Is your partner a male child? No wonder you don’t feel like having sex



A man sits on the couch and watches TV. His partner, a woman, prepares dinner while mentally going through her to-do list. That includes returning her partner’s shirts, which she ordered for him online last week, and booking a GP appointment for her youngest child.

He walks in and asks her “what’s for dinner?” then goes back to the TV.

Later that evening he is surprised that she is not interested in sex.

The characters in this scenario are a woman and a man. But it could be a woman and her child. The dynamics are very similar—one person provides instrumental and emotional care, and the other receives that care while showing little appreciation, gratitude, or reciprocity.

You read about a man who is dependent on his partner for everyday tasks that he is actually capable of. Some people call this the “man-child” phenomenon.

Maybe you lived it. Our research shows it’s real.

The male child is real

The husband-child phenomenon (or the perception of a partner as dependent, as we call it) describes the blurring of roles between a partner and a child.

You may hear women refer to their male partners as their “dependents” or one of their children.

When a partner feels like they have a dependent child, it is not surprising if this affects a woman’s sexual desire for him.

We wanted to investigate whether this might explain why many women who date men report low sexual desire.

Surprisingly, until our study, there were no studies that attempted to directly measure the impact of the man-child phenomenon on women’s sexual desire.

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What we have done

We conducted two studies of more than 1,000 women from around the world in relationships with men. All of our participants had children under the age of 12.

We asked women to rate their agreement with statements such as “Sometimes I feel like my partner is like an extra child to take care of.” We also asked her about the division of household chores in her relationship and her sexual desire for her partner.

We found consistent evidence that:

  • When women did more housework than their partner, they were more likely to perceive their partner as dependent (ie the man-child phenomenon).
  • Perceiving a partner as dependent was associated with lower sexual desire for that partner.

Taken together, one could say that a woman’s partners have an unsexy role – that of a child.

There could be other explanations. For example, women who perceive their partners as dependent are more willing to do more around the house. Alternatively, low desire for a partner can lead to the partner being perceived as dependent. So we need more research to confirm this.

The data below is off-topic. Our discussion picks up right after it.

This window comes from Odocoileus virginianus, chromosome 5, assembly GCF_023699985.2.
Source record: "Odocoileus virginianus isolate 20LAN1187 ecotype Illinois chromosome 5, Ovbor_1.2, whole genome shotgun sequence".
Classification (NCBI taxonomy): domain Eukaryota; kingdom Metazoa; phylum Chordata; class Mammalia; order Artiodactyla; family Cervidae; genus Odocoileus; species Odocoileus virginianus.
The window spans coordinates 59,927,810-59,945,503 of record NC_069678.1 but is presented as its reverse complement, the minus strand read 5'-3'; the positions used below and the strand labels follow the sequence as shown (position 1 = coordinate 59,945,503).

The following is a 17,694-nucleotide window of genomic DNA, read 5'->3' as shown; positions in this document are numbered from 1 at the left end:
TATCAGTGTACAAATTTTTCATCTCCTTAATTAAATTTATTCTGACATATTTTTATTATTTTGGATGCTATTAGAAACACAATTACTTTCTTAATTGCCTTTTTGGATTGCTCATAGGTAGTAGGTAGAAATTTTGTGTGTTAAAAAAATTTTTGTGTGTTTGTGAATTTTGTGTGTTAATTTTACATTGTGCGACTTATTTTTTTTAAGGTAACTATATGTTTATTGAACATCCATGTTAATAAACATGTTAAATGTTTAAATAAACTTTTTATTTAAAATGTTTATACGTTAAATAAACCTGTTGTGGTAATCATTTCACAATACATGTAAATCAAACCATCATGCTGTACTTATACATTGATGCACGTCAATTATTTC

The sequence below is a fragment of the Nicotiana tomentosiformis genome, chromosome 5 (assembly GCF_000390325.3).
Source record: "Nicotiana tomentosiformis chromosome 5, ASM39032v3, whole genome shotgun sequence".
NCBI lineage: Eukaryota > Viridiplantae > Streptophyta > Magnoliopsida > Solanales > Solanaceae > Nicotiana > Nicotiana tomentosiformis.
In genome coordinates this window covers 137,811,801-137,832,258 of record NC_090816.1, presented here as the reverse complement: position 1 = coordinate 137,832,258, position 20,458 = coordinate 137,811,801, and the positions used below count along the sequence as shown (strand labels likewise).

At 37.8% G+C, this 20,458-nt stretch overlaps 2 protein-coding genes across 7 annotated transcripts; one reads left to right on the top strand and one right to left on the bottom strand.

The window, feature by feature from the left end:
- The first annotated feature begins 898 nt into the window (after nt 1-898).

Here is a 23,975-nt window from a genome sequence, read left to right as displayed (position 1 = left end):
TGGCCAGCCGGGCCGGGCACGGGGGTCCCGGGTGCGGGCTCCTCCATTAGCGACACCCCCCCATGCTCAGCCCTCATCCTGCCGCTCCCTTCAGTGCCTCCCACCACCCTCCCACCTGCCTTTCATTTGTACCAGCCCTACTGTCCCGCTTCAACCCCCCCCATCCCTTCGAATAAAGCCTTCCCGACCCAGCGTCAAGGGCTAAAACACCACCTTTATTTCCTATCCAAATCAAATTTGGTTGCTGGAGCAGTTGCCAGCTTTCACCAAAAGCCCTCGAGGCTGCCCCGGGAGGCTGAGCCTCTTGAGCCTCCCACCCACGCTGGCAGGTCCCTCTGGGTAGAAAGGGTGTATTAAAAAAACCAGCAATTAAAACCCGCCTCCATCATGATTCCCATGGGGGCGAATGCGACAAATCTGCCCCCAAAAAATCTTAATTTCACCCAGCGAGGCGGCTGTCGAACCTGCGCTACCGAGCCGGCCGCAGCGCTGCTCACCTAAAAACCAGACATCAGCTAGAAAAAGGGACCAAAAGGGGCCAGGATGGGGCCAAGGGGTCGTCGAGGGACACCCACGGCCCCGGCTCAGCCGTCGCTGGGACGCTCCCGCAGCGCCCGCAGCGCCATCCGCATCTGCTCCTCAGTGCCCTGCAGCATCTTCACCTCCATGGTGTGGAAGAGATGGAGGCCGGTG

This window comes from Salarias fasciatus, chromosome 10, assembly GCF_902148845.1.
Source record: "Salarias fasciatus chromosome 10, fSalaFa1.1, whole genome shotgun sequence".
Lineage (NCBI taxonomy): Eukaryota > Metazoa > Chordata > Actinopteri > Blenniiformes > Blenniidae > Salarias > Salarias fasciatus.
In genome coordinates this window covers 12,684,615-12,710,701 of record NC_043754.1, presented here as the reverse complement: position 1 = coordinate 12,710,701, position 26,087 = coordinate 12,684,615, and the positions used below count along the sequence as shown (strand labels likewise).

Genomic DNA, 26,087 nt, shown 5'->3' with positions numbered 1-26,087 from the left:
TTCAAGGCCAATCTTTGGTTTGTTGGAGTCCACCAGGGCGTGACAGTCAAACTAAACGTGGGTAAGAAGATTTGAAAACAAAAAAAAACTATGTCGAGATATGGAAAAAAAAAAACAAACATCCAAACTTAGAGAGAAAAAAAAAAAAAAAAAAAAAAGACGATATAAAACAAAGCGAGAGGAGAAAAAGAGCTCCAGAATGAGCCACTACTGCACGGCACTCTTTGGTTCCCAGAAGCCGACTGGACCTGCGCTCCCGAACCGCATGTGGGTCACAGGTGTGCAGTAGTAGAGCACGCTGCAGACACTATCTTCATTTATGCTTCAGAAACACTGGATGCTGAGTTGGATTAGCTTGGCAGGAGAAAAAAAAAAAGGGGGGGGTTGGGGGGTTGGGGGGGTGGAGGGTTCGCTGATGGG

Our research paints a rather bleak snapshot of what interpersonal relationships can entail. And while the man-child phenomenon may not exist for you, it does reflect broader gender inequalities in relationships.

Man-child equivalent in same-sex relationships?

Our research dealt exclusively with relationships between women and men, with children. But it would be interesting to explore whether the male-child phenomenon exists in same-sex or gender-matched relationships and what impact it might have on sexual desire.

One possibility is that in relationships between two women, men or non-binary people, housework is negotiated more equitably. As a result, the mother-child dynamic may be less likely to arise. But nobody has studied that yet.

Another possibility is that one person in the relationship (regardless of gender identity) adopts a more feminine role. This may involve more maternal caring work than their partners. If that were the case, we could see the man-child phenomenon in a broader range of relationships. Nobody studied this either.

perhaps, anyone could be the “man-child” in their relationship.

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What do we not know yet?

Such future research may help to examine different types of relationship dynamics more comprehensively.

This can help us understand what sexual desire might look like in relationships where roles are fairly negotiated, chosen, and renegotiated as needed.

We could learn what happens when domestic work is valued as paid work. Or what happens when both partners support each other and can rely on each other in everyday life.

Women may experience their partners as less dependent and feel more sexual desire for them. In other words, the closer we are to equality in actively caring for one another, the closer we might be to equality in the ability to feel sexual desire with our partner.

This article originally appeared on The Conversation and has been republished with permission. Read the original article here.

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